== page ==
So now we enter the “high season.” Those from the north, Canadian and American, who winter in San Miguel are arriving--those who have not yet been intimidated from doing so by a fear of Mexico that is. There is obviously a good number who are not. The place is filling up.
Whatever shortfall there has been in the number of Canadians and Americans who winter here has to a great extent been compensated for by the chilangos. “Chilango” is a Mexican word for people from Mexico City. I am careful about using it. It is like the word “gringo.” Said in the wrong tone of voice, it can have an insulting edge to it. I do not intend any insult in using it.
Not only are there an enormous number of chilango tourists here in the weekend, many men with the means to do so now house their families here, work in Mexico City during the week, and spend the weekends here with their families. The stress of life in that city has become difficult. This is what I am told anyway.
This I can say from my own observation. They dress differently. They act differently. They certainly do drive their automobiles differently. Somewhere there is a little essay that I wrote on the serene and pleasant experience of driving in this town in normal circumstances. Nobody in a hurry. Not a traffic signal in town, yet everyone patiently waiting their turn at busy intersections. You can go through the entire work week and never hear a horn honk in town. Then on the weekend you hear horns honk. If you are close enough to the car with the honking horn, you invariably notice that it has Distrito Federal plates on it.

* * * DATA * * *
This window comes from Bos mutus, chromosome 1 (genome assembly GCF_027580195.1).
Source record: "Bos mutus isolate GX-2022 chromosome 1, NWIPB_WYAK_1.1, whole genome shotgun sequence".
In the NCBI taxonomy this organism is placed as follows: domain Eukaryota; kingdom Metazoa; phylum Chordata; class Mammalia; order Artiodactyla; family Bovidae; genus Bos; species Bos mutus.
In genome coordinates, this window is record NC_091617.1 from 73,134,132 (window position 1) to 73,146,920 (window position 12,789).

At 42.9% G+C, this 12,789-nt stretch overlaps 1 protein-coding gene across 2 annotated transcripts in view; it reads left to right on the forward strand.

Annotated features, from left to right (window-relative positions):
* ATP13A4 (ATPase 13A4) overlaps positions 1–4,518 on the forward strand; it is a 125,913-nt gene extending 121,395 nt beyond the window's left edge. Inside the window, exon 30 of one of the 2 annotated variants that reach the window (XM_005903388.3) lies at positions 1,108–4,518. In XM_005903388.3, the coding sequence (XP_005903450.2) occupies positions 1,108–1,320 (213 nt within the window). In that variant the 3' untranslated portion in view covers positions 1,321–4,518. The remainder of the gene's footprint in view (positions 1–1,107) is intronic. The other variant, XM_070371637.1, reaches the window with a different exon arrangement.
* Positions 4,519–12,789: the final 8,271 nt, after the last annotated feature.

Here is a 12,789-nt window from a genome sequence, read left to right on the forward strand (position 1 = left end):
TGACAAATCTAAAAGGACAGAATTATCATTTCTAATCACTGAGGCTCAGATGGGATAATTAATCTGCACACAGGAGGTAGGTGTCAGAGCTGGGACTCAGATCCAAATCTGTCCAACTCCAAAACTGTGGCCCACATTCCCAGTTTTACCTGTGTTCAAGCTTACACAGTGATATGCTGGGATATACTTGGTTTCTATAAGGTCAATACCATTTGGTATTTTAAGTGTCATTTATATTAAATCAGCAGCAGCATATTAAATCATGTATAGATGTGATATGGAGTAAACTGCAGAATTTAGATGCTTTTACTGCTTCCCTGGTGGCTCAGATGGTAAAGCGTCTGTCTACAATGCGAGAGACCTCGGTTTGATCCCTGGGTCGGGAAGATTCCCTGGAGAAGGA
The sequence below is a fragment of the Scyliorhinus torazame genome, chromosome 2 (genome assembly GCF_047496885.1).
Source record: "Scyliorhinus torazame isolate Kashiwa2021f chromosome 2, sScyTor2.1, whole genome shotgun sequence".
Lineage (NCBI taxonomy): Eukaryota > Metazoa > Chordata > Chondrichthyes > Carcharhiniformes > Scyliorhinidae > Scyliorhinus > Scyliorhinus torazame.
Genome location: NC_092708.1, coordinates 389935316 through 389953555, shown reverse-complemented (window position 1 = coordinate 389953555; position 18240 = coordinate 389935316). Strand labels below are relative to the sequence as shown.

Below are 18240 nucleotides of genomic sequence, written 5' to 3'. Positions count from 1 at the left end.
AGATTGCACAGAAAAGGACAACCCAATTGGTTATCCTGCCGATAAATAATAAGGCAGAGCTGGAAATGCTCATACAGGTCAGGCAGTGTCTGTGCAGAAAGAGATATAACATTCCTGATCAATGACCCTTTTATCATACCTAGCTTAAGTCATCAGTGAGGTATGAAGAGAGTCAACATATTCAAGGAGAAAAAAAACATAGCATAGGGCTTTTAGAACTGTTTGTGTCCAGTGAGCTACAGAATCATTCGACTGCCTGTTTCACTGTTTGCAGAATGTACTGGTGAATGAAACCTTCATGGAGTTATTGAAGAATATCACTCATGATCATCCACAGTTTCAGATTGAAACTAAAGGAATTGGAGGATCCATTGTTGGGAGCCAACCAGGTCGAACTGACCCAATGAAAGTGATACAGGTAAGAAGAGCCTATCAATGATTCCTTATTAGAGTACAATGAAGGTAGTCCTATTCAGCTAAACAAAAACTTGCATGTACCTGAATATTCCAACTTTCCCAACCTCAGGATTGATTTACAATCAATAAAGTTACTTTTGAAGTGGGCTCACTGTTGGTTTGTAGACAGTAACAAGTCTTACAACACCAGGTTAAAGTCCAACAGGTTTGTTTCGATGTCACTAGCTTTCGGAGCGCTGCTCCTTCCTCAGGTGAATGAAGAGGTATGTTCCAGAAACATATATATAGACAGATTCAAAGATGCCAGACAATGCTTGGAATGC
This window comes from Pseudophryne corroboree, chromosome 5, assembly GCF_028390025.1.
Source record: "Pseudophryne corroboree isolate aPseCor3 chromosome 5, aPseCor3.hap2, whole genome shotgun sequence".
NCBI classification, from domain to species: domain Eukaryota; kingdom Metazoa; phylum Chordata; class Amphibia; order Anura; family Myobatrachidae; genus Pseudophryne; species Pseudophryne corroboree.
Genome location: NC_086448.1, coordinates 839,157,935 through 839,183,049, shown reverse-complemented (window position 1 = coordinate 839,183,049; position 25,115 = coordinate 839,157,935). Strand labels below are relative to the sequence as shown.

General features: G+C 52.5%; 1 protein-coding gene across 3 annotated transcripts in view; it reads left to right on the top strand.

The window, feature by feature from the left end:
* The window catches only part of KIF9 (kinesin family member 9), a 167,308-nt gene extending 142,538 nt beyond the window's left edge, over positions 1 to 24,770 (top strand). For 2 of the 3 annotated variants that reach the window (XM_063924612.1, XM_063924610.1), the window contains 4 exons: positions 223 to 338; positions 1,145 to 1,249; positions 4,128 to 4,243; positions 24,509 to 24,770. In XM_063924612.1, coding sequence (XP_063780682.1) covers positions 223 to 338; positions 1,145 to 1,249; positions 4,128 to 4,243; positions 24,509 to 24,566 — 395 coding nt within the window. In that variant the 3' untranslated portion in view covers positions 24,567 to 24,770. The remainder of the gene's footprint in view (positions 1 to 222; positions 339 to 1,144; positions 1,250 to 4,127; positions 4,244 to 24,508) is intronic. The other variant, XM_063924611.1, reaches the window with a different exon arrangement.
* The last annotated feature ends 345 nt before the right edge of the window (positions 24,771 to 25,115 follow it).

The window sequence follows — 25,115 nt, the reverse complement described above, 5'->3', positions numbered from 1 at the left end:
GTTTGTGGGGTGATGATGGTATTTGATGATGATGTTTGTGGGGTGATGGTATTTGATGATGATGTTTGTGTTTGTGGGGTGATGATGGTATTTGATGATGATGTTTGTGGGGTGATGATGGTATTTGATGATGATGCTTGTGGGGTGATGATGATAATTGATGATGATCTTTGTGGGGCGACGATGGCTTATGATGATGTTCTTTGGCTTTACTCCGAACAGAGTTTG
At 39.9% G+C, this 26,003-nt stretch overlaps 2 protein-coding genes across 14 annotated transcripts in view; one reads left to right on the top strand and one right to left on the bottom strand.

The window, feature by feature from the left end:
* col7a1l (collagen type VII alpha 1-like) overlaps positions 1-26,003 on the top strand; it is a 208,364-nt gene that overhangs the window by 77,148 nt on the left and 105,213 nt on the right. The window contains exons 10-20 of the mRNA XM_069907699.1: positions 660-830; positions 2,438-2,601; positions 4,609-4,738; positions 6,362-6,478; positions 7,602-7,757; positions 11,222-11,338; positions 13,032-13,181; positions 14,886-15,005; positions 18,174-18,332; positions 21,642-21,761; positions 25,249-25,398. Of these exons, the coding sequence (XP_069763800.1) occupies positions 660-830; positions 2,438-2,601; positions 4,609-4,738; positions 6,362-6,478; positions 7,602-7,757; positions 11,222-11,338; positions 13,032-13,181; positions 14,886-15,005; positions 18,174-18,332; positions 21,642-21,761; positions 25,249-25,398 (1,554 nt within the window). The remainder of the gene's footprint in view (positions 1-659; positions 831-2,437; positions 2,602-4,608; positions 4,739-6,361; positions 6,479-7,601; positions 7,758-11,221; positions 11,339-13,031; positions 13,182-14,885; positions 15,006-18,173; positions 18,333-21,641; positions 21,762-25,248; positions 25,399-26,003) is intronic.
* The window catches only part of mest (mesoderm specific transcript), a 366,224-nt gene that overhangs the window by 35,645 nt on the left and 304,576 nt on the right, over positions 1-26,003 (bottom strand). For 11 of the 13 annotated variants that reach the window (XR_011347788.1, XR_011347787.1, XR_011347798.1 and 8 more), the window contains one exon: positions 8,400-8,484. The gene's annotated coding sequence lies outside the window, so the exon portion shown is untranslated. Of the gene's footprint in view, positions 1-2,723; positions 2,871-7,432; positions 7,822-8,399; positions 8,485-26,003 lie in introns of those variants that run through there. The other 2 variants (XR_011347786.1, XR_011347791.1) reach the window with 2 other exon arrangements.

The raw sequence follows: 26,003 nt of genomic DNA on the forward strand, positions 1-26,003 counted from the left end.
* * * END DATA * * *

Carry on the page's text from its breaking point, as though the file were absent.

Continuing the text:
I do not dislike either of these groups, neither the winter residents from the north nor the chilangos. Their presence is essential to the economy of this place. I simply prefer not to be around them. It is easy to avoid them because of their tendency to flock together in certain limited, discrete areas of the city.
For example during the winter months, I do as much of my shopping for supplies as I can in the vicinity of this plaza and Mercado San Juan de Dios next to it. That is essentially an open sewer running down through the middle of the place in the photograph. In part because of that, there is neither gringo nor chilango in sight down there.